She was known to us as Bengashi, a woman of intense emotions and deep sentimentality.
As the first daughter of the family she moved with verve and aplomb. These qualities were interspersed with streaks of pride and sorrow.
In the cloistered families of that era life was lived more as a group than as an individual. She could, at times, be vivacious. Kauls’ favorite joke-making pastime would catch her in full swing. Her laughter was hearty.
There is a little story about her when she was a pre-teenage girl. One day she was found at her home, in front of people, without her trousers on. The elders pleaded with her to put them on, as it looked awful. But she would not budge. Then someone thought of a different strategy to make her put on her trousers. He told her that she should not put them on. This triggered her to put them on.
She was married, at a young age, to a scion of Muthu family, Dwarikanth. He was a physician. But much more than that he was a saintly fellow. He would sometimes not charge his patients his fees if he thought they could not afford it. Other times he may have even provided them money. A man of principles, he did not go with the flow of the world. This and other situations in his life kept his worldly status at a level which was lower than what could have been. He was called by some people as a satyayogi (spiritual) doctor.
Here is a picture of her: sitting in her Ganpatyar residence wut (living room), reclining against a duffle pillow, with a blanket over her legs, in a semi-reflective state of mind. She would ruminate over the state of her life. Her thoughts would be basically anchored in her past. She would in a stream-of-consciousness state think of what became of the glory of Kauls. She would think of her brothers and sister and other family members who were not with her at the moment, especially Baitoth, her elder brother, the person she loved the most. This echo of the past, and the imperfection of the present, were her ever-present haunt. While Jehlum flowed by her window, she did not pay much attention to it, but would be possessed by the flow of her memories. This was the defining aspect of her personality.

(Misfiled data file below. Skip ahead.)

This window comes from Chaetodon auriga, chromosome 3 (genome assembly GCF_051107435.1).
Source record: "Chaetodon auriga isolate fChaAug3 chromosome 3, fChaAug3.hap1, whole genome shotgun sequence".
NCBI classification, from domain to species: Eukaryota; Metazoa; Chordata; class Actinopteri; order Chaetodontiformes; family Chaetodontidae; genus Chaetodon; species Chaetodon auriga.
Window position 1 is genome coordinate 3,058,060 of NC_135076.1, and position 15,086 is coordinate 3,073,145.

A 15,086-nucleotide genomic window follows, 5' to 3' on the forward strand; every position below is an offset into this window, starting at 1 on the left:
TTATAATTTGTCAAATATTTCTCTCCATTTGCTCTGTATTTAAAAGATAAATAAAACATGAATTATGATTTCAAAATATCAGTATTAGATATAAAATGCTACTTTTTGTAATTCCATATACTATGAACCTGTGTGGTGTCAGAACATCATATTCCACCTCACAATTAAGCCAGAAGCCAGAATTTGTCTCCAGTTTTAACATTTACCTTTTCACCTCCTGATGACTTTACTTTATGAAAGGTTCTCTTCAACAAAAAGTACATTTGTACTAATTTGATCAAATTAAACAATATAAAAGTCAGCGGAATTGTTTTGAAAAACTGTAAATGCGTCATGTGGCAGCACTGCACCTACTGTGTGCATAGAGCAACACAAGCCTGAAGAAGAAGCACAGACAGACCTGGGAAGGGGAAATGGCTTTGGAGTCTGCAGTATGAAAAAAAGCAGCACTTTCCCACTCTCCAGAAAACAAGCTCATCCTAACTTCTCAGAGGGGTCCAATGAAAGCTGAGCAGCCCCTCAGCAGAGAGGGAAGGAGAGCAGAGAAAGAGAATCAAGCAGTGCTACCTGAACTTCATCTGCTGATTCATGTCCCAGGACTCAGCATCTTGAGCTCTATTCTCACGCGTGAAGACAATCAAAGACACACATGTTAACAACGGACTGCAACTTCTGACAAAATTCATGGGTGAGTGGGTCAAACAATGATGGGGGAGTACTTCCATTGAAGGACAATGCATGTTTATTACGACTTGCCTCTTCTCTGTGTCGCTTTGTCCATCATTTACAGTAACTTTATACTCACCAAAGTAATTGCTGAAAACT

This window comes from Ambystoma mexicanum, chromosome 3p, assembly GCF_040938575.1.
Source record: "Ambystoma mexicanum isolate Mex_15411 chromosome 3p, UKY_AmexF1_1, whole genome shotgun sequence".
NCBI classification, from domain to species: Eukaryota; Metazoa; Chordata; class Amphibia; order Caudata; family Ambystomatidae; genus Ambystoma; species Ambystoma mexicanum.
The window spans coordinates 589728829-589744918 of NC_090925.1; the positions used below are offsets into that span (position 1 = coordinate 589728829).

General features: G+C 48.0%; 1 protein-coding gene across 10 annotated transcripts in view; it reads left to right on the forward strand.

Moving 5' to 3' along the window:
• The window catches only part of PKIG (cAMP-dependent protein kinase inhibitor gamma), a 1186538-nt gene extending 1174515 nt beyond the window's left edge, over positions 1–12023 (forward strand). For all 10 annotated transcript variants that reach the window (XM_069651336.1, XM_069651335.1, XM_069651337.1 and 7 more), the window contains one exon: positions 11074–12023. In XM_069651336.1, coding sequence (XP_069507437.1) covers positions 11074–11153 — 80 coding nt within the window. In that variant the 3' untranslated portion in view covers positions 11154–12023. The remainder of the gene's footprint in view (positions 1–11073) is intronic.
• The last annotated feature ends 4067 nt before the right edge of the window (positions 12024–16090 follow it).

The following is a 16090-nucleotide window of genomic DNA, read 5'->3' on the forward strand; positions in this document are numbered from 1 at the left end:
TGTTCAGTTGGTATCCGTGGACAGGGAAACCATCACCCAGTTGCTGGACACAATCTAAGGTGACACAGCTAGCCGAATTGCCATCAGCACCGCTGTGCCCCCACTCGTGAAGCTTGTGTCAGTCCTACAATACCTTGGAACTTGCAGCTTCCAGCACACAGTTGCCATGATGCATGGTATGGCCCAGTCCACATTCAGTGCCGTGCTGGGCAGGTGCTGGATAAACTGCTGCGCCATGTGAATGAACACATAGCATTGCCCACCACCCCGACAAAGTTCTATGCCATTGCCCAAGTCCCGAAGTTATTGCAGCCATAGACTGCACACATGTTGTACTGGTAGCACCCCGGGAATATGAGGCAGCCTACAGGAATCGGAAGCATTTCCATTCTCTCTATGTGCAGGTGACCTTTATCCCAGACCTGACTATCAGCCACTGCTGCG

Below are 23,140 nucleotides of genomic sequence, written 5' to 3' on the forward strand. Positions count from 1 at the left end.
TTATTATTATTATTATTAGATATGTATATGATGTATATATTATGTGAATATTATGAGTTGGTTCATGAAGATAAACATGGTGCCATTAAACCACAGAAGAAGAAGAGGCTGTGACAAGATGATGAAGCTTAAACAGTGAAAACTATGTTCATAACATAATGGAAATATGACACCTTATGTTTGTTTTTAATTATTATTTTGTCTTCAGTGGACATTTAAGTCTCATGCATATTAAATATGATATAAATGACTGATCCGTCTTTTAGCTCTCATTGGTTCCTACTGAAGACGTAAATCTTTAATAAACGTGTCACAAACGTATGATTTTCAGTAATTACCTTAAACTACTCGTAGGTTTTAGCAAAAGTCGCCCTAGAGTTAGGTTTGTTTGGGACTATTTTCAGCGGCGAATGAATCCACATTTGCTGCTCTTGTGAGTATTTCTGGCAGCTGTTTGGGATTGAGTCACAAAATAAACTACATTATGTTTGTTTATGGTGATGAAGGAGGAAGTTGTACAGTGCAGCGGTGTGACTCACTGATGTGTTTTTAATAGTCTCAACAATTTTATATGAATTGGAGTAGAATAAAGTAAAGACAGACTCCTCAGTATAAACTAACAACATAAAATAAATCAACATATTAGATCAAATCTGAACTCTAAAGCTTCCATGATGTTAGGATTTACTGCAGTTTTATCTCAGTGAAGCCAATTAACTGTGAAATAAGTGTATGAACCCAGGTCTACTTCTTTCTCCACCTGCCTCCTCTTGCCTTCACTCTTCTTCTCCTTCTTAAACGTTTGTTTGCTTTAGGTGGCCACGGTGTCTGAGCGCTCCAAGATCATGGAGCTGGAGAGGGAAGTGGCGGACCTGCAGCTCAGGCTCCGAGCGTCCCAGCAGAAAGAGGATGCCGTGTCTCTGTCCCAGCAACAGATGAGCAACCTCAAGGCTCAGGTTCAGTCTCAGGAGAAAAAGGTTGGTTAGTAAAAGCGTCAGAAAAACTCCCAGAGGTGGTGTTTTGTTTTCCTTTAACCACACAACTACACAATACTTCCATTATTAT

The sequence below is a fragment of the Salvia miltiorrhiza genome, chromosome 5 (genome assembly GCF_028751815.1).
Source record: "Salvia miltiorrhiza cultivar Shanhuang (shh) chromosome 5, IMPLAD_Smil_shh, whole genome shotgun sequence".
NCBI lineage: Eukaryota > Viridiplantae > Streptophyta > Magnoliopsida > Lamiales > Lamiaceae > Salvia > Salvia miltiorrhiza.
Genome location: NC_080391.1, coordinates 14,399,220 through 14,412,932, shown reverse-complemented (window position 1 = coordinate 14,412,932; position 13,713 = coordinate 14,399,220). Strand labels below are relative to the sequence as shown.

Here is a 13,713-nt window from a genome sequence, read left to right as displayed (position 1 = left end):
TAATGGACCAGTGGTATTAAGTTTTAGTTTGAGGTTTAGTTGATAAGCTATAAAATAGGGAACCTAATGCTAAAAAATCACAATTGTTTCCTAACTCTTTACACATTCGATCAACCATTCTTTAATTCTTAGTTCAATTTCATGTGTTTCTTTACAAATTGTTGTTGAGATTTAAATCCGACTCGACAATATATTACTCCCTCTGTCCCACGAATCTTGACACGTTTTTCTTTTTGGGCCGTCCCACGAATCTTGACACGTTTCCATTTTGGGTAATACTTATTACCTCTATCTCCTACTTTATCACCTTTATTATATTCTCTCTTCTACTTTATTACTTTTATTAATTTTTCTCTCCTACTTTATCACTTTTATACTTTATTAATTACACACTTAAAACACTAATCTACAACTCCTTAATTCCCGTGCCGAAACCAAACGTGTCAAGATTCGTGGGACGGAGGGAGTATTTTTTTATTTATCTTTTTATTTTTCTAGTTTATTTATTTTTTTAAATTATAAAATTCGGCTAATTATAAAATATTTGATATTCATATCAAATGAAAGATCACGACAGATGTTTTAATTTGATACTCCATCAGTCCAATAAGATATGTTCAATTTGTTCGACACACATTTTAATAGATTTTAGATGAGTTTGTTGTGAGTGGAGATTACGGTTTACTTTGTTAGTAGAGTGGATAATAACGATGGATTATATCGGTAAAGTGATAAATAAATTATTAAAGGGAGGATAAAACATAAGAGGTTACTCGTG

She was affectionate, gracious, friendly, and proud of her heritage. Her need for the company of people was great. She was a less than a full housewife, as her mind was elsewhere. She cooked well. She was religious, as people at her time were, but not overly.
Bengashi doted on her two sons, Nanaji and Saiba, to the extent that they could do no wrong. Here was a maternal love that was unconditional and irreversible. But she did not live long enough to see the bliss of their worldly successes
My bond with Muthus was strong, and Bengashi was fond of me, which made me spend a great deal of time at their home. Once, during the intermediate college examination preparation time, which fell in winter those days, I stayed with them for some two months. I was close to Nanaji and Saiba, especially to the former..
With the retirement of her husband she plunged more in her sorrow. Feeling of loneliness became her durable companion. If these were not enough burdens on her, she contracted a kidney disease, which shadowed her for a long time. She died in a New Delhi hospital. She was only 52.
Today I miss Bengashi’s pleasure at meeting people, her pride in her family, and her sorrow for life.
Suffern, New York, January 31, 2015.